2021 will be a crucial year for Barry Bonds on the Hall of Fame ballot. It's Bonds' ninth of 10 years on the ballot, and even though he finished about 14% shy of election in 2020, there aren't any slam dunk candidates on this year's ballot, which allows Bonds to move to the forefront of the discussion.
As baseball's Home Run King, Bonds is arguably the most accomplished player in the history of the sport. There isn't a debate to be had about whether his numbers are Cooperstown worthy. However, substantive connections to performance-enhancing drugs and a negative perception of his personality, right or wrong, have kept him out of baseball's most exclusive club to this point.
Kevin Frandsen, who was Bonds' teammate in San Francisco in 2006 and 2007, pushed back against both perceived knocks on the seven-time National League MVP.
MLB analyst Ryan Spaeder does an annual experiment where he allows former players to release their Hall of Fame ballots on his website, with his assertion being that the current voting process is flawed as long as it doesn't include the opinions of former players.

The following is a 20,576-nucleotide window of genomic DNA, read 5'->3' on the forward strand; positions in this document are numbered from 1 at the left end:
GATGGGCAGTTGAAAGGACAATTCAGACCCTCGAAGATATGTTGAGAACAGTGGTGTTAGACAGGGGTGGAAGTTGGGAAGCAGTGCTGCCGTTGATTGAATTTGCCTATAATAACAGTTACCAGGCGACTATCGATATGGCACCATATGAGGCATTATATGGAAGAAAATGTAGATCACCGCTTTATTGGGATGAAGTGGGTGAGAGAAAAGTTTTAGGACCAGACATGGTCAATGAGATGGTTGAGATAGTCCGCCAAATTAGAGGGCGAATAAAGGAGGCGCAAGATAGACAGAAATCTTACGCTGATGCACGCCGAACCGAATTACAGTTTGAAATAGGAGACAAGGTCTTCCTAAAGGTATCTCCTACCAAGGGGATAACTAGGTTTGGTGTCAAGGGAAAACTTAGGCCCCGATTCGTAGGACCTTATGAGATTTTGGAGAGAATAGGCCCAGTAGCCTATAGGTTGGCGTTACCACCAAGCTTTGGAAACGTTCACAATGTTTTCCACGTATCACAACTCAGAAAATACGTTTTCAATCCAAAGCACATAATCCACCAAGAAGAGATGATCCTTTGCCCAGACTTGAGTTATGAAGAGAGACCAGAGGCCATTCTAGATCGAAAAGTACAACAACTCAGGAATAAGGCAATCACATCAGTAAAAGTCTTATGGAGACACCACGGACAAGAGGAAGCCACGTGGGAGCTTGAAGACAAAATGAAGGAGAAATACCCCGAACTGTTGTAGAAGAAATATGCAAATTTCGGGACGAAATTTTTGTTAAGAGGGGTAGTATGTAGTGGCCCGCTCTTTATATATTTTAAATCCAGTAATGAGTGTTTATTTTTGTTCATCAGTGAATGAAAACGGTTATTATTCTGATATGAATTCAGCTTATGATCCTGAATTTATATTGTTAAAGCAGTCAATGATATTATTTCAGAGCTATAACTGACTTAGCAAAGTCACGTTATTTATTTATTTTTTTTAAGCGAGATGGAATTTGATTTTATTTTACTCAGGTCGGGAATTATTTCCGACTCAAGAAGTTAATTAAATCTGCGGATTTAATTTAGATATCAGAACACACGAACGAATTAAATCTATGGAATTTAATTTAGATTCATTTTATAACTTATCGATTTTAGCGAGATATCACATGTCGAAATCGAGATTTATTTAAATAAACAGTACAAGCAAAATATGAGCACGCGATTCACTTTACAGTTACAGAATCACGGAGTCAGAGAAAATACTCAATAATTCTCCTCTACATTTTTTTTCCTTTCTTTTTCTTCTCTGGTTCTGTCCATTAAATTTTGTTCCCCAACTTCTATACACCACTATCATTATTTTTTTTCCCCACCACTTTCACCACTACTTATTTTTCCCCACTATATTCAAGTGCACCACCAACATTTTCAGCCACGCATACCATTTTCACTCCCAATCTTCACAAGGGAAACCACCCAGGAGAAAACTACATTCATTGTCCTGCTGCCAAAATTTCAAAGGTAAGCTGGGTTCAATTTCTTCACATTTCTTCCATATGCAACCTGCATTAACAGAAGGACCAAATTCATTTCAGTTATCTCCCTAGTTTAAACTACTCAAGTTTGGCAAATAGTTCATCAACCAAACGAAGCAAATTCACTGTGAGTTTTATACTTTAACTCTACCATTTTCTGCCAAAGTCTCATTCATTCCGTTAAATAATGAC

Frandsen, a nine-year major league vet, advocated for his former teammate Bonds, suggesting that it's not fair to have enjoyed his video-game like production at the time, only to hold him out of the Hall of Fame now for moral reasons.
"No player during 'TV era' has ever had more eyes locked in on him and his at-bats wondering what they were going to see. People who dislike him never turned an eye to one of his at-bats, they were always wowed. Back of the baseball card is impressive, but in today’s age of analytics looking at those numbers, they are jaw dropping. Take your personal vendettas away from a man who simply wowed every single fan, opponent and coaching staff he played against. In a time where it seems doing the right thing needs an ovation, this is a time where the ovation just needs to be a simple vote."